MTX SHARDS VOLUME 2, notes
Yesterday was the release day for MTX Shards Volume 2. This 2nd volume of the Shards compilation completes the extant MTX digital catalog, volume 1 and 2 containing all the released tracks that were “orphaned” when we re-configured the catalog to reflect the actual records leaving off the bonus tracks, cover songs, and other detritus that had gradually built up on CDs over the years. (Theres’s more detail on this situation here.)
It is on all the digital services, but the best place to go is of course Sounds Radical. They’ve got a cool commemorative pin set to go along with it.
As with Volume 1, I posted song by song virtual “liner” notes on the internet yesterday, and here they are aggregated.
(As before the discussions on each item were fun and interesting. One thing that came out of it is, I’m no longer as certain as I was that that session during which “Don’t Go Away Go Go Girl” and the songs that would become the Gun Crazy 7" was at Dancing Dog. I’m now thinking it may have been at Smooth Papa’s… Also, I’m pretty sure that Smooth Papa’s and Sergays Recording Emporium were the same place, but I can’t quite remember which was first. Anyone who knows, let me know. I have no idea why that would matter to anyone, but somehow it seems to. I can check next time I trip over the tape.)
1. We Are the Future People of Tomorrow
This was part of the big batch of songs in consideration for the album that became Love Is Dead. Kevin Army placed it on a lower tier of priority, arguing (correctly I’m sure) that we’d already recently done one rock culture lampoon (“Alternative Is Here to Stay…”) and already had the self-referential rock-commentary song slot filled filled (with “Dumb Little Band.”) Also it gradually became clear that it didn’t quite fit in with the overall theme and “vibe” we were developing. So we held it in reserve and ended up recording this version a couple of years later very quickly and dirtily mid-tour at Fish Tracks in Portsmouth, New Hampshire, for the Joe King-produced comp More Bounce to the Ounce.
Though the target is pseudo-political punk sloganeering in particular, as originally conceived it was more of a sort of folk-song, a la Donovan or someone like that, and I still play it that sometimes way when I do it solo. But I’m quite fond of this arguably rather heavy-handed, anthemic realization of it, and it certainly is apt. To my amazement, not everybody who hears it is able to grasp that it’s meant as a parody. (Then again, maybe I’m too easily amazed.) I’ve been criticized for the incoherent “message” and improper quotation (what, you mean Marx didn’t say “all they want is opium in their masses, which sucks”?); as well as praised for my insightful commentary (“good to hear you guys doing a political song.. fuckin’ genocide, that’s so true, man.”) For the record, the original, correct line in verse two is “we fight oppressionism for the revolutioning” but I flubbed it in the studio saying merely “revolution” and we just went with it. As you do.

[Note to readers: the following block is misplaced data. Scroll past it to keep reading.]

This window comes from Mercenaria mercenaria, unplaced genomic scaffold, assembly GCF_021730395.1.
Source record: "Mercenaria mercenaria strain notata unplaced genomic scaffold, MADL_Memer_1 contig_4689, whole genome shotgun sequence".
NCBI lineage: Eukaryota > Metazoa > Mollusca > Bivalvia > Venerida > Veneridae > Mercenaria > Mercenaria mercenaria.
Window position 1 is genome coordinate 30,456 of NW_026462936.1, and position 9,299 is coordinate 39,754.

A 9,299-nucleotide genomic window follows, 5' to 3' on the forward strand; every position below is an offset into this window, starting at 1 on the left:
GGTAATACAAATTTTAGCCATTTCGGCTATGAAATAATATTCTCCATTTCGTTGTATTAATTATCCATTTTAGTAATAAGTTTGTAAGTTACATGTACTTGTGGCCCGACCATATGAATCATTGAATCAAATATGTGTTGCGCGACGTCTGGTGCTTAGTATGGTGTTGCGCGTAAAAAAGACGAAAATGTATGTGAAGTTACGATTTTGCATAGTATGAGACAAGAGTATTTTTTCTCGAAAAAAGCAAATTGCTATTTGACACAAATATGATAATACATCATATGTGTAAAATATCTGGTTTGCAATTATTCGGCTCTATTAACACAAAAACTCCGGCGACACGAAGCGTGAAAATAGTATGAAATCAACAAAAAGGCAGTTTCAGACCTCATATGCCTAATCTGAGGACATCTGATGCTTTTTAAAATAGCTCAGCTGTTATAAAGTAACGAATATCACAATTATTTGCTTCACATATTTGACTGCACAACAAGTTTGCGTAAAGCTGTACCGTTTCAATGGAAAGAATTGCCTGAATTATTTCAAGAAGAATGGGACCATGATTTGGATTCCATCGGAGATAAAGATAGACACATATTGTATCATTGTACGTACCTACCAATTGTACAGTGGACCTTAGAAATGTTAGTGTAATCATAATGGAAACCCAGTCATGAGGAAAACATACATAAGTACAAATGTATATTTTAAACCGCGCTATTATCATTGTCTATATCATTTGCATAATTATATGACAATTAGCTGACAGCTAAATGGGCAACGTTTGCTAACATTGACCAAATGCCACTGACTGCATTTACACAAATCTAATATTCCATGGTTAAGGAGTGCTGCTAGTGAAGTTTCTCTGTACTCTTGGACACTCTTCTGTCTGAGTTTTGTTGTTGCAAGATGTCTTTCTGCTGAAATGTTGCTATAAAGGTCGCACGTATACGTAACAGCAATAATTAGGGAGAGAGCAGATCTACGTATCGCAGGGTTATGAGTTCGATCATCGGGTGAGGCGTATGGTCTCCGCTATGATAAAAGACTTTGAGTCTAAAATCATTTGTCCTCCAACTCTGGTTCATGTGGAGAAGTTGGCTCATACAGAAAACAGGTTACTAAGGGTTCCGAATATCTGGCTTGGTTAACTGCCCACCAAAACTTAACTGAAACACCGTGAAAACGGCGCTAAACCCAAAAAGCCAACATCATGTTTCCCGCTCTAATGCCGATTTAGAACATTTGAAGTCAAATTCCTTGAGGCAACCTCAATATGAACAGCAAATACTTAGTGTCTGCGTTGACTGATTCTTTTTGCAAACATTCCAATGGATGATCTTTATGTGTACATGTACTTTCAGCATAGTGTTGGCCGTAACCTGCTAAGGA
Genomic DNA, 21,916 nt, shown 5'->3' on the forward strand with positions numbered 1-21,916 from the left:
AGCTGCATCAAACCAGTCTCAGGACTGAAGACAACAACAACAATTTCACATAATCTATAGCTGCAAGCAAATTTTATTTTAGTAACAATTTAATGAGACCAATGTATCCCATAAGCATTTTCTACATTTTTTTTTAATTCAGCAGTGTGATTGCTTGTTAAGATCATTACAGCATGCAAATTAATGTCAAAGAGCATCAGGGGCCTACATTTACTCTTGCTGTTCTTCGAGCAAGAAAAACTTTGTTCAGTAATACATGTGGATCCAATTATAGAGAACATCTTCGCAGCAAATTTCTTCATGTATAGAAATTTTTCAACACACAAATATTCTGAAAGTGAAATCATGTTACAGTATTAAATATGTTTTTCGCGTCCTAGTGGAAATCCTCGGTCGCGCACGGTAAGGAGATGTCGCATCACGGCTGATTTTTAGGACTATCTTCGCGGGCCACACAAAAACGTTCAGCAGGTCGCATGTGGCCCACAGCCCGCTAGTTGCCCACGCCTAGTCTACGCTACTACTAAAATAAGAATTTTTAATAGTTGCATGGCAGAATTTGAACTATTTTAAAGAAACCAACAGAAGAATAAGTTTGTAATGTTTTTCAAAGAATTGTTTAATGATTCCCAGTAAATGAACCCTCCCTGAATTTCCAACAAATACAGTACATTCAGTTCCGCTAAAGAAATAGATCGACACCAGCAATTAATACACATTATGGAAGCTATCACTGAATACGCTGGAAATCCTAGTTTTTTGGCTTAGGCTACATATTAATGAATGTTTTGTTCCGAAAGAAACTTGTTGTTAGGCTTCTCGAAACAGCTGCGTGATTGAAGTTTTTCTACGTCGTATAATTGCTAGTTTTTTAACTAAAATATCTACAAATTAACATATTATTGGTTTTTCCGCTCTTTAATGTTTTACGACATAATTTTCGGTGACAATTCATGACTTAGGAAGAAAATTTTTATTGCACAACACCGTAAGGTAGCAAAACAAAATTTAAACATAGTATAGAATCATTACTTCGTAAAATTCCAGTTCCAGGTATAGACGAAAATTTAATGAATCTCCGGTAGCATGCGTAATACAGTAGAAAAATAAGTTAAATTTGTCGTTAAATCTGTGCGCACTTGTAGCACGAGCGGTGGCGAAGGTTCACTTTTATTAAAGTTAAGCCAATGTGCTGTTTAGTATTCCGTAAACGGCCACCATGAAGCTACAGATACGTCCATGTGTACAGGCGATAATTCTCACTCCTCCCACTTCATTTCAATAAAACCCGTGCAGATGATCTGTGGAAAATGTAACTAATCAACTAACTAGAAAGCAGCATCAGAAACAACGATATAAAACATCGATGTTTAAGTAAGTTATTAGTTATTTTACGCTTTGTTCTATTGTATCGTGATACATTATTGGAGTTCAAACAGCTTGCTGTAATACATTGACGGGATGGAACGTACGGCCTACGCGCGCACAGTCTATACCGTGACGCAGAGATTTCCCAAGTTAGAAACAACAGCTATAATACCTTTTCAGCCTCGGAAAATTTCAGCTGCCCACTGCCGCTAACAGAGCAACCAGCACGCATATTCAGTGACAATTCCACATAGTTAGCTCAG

2. Is There Something I Should Know?
As with most of the non-album covers we recorded this track exists solely because the people who were putting out the Duran Duran covers album gave us $200. I believe this, “Crash,” and “Yeah Yeah Yeah Yeah” were all stacked into the same session, at Roof Brothers in Oakland, ca. 1996. I have always been fond of the breakdown-outro just because it’s so incongruous. Also because it doesn’t have those weird, nonsense lyrics on it getting in the way of the rock and roll. But those lyrics, man: they’re non-grammatical to the point where it was actually quite challenging to get them to come out of my mouth. Some guy on allmusic says the lyrics “”deal with a difficult romantic relationship in rather obtuse terms.” Boy, I’ll say. Obtuseness like that doesn’t come easy, or cheap. Kevin Army said “I can’t believe you made this sound like one of your songs,” a comment which cut both ways I’m sure.
3. T-Shirt Commercial
This Jon von song should have been on Milk Milk Lemonade but the band was not too keen, and if I recall correctly Alex simply folded his petulant drummer arms and refused to play it. A strange hill to die on, but our career was full of such strange hills. After that line-up broke down and up following the ’92 Euro-tour, Jon secretly recorded it anyway with some pals and it appeared under the name Mystery Experience on Lookout’s Can of Pork compilation. This was perhaps a strange kiss-off, conceptually, since it remained an advertisement for the merchandise of a band he was no longer in, but then again, we never sold that much merch in those days. At any rate, I am glad to have it aboard.
4. Vive la France
As I’ve explained before, probably, this fractured-French version of “God Bless America” was simply the original recording with a new vocal track. The idea was to respond to requests for compilation tracks with no budget (which was most of them) with some variation of this song, new lyrics being plugged in each time. I envisioned doing this dozens of times, all the major languages, Elvish, Klingon, sound effects, children meowing, maybe a computer-generated robot voice, etc. None of this happened, but “Vive la France” did happen, on the Can of Pork compilation. Lots of people seem to like it, and I get a surprising number of requests to add it to set lists. Must be that je ne sais quoi.
5. How’d the Date End?
As originally conceived, the … and the Women Who Love Them CD EP was supposed to have six tracks, and the 7" would have two of them, plus an extra song that wasn’t on the CD. The song slated for this slot was “Checkers Speech,” but Jim was really fond of that track and insisted that it be on the CD. I had to come up with an additional track, and this was it. (Kevin Army managed to veto the other contender, “A Gal and a Half” which was a half-baked ragtime-type love song about a fat girl. A good call, I understand that now.)
At that time we were already way, way over our tiny budget for this project, so the song had to be dashed off really quickly. When it came time to do the vox over the guitar track I realized that I’d missed out a whole chunk of the song (the bit where the narrator describes being picked up where he’d fallen down, read his rights, and brought downtown.) There was no time to correct the error, and we just went with it. The song was included on the 7" but not listed in any way.
I always meant to do a proper version with all the lyrics. This one was recorded in my bedroom, and appeared on the Women Who Love Them “Special Addition” compilation. (Note: the current digital catalog has this version and not the original on the “Tapin’ Up My Heart” digital “7 inch” because we didn’t have a digital file of this song at hand when we put those songs up. It was meant to be a place-holder till we got a file of the original one, but that never wound up happening. If anyone would like to rip it for me, I can try to substitute it. People do complain about stuff like this, to my slight surprise.)
6. Time for Your Medicine